Golden Retriever

Sub-aortic Stenosis (SAS)

Stenosis means narrowing: subaortic stenosis (SAS) is a term that refers to a narrowing of the area just below the aortic valve, usually due to the presence of an abnormal fibrous band of tissue. This fibrous band can be present from birth (congenital) or develop early in the postnatal period. The narrowing causes pressure overload in the left ventricle. Other types of aortic stenosis exist, but SAS is by far the most common and represents more than 95% of the cases. 

Studies have confirmed that SAS is inherited in the Newfoundland, and it is likely that SAS is inherited in other breeds that have a high prevalence. Other common breeds affected include Golden Retrievers, Rottweilers, Boxers, German Shepherds, Samoyeds, and Bulldogs. 

Sub-aortic Stenosis Explained:

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How is sub-aortic stenosis (SAS) detected

SAS patients are often identified when a heart murmur is detected at the left heart base during a routine physical examination of an otherwise healthy dog.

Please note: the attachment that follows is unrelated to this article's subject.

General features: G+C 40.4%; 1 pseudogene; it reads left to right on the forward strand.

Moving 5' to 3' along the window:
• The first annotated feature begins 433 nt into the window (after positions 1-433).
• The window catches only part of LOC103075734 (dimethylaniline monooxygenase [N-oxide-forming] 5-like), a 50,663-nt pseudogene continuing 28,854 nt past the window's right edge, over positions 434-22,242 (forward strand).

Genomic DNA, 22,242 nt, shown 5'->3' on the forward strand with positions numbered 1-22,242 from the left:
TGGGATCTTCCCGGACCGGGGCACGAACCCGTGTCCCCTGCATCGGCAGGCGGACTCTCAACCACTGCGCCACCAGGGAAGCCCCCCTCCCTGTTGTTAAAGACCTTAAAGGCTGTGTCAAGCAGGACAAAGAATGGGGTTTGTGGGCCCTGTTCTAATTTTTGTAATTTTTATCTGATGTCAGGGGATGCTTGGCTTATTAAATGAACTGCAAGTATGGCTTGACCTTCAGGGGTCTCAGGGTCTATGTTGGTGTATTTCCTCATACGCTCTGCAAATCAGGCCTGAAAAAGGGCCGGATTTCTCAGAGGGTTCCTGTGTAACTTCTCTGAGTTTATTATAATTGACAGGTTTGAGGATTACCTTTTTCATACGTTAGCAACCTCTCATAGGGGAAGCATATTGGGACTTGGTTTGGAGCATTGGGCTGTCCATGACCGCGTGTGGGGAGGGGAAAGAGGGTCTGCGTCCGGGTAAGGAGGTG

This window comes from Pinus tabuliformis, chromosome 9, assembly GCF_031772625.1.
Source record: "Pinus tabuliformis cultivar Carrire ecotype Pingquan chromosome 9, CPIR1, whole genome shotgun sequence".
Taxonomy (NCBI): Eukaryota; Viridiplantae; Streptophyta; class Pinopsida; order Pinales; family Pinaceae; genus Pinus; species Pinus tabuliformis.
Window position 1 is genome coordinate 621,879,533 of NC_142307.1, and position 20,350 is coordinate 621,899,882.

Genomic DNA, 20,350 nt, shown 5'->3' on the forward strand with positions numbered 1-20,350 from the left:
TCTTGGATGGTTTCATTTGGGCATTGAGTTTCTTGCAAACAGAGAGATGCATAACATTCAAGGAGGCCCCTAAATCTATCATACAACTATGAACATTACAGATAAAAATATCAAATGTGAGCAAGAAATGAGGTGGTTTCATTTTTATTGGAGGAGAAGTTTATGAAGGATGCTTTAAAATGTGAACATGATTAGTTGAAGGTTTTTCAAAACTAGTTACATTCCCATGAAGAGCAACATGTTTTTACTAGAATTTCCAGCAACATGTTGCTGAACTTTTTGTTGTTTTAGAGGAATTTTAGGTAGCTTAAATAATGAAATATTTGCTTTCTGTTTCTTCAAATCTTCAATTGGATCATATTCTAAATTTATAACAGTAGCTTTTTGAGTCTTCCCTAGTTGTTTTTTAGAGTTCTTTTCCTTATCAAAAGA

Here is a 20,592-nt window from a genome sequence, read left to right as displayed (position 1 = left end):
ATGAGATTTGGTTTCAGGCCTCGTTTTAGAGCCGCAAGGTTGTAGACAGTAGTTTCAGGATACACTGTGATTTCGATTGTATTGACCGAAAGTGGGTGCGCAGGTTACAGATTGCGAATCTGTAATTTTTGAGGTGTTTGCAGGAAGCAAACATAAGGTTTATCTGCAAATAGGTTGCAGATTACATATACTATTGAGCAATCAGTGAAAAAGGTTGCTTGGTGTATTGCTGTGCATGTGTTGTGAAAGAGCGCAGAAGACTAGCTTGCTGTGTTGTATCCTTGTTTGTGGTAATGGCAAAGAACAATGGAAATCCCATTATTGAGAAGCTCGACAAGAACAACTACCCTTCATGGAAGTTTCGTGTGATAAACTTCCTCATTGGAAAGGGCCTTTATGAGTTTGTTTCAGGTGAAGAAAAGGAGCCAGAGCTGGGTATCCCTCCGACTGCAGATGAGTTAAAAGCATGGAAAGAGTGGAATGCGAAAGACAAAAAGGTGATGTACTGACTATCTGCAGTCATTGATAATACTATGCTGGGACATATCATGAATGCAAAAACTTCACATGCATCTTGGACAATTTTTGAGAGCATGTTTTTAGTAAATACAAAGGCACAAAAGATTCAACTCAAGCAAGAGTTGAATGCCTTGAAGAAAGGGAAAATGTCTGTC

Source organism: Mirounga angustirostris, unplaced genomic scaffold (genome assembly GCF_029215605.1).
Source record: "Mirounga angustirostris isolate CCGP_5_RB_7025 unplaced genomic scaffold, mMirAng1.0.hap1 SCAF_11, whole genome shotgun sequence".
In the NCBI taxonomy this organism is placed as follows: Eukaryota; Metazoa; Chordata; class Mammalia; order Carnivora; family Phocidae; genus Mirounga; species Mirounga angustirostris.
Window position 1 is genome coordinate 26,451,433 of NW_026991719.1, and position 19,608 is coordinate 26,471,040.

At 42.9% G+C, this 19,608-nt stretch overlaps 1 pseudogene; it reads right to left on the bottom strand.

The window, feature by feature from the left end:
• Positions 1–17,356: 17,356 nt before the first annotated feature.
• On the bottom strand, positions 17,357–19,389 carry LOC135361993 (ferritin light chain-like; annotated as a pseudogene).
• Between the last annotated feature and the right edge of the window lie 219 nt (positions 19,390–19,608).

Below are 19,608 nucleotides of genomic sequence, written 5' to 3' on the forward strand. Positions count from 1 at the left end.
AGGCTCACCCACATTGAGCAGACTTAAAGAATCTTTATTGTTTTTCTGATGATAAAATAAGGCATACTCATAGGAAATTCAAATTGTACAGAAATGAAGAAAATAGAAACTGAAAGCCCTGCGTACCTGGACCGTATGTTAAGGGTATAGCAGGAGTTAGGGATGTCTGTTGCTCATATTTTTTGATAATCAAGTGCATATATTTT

Definitive diagnosis is made using echocardiography to measure the pressure gradient between the left ventricle and the aorta. In dogs with SAS, the pressure gradient is abnormally increased and correlates with the severity of the stenosis. 

Breeding Recommendations

Every breeding Golden Retriever should be examined once, after they have reached 12 months of age, ideally by a specialist veterinary cardiologist.

If a heart murmur is diagnosed then an echocardiogram (heart ultrasound) should be performed to confirm the presence of aortic stenosis

Do not breed any Golden Retriever who is diagnosed with aortic stenosis

Any littermates of breeding stock having sub-aortic stenosis should be taken into very serious consideration with regards to removing from breeding programs. 

© CardioRespiratory Pet Referrals Victoria 2012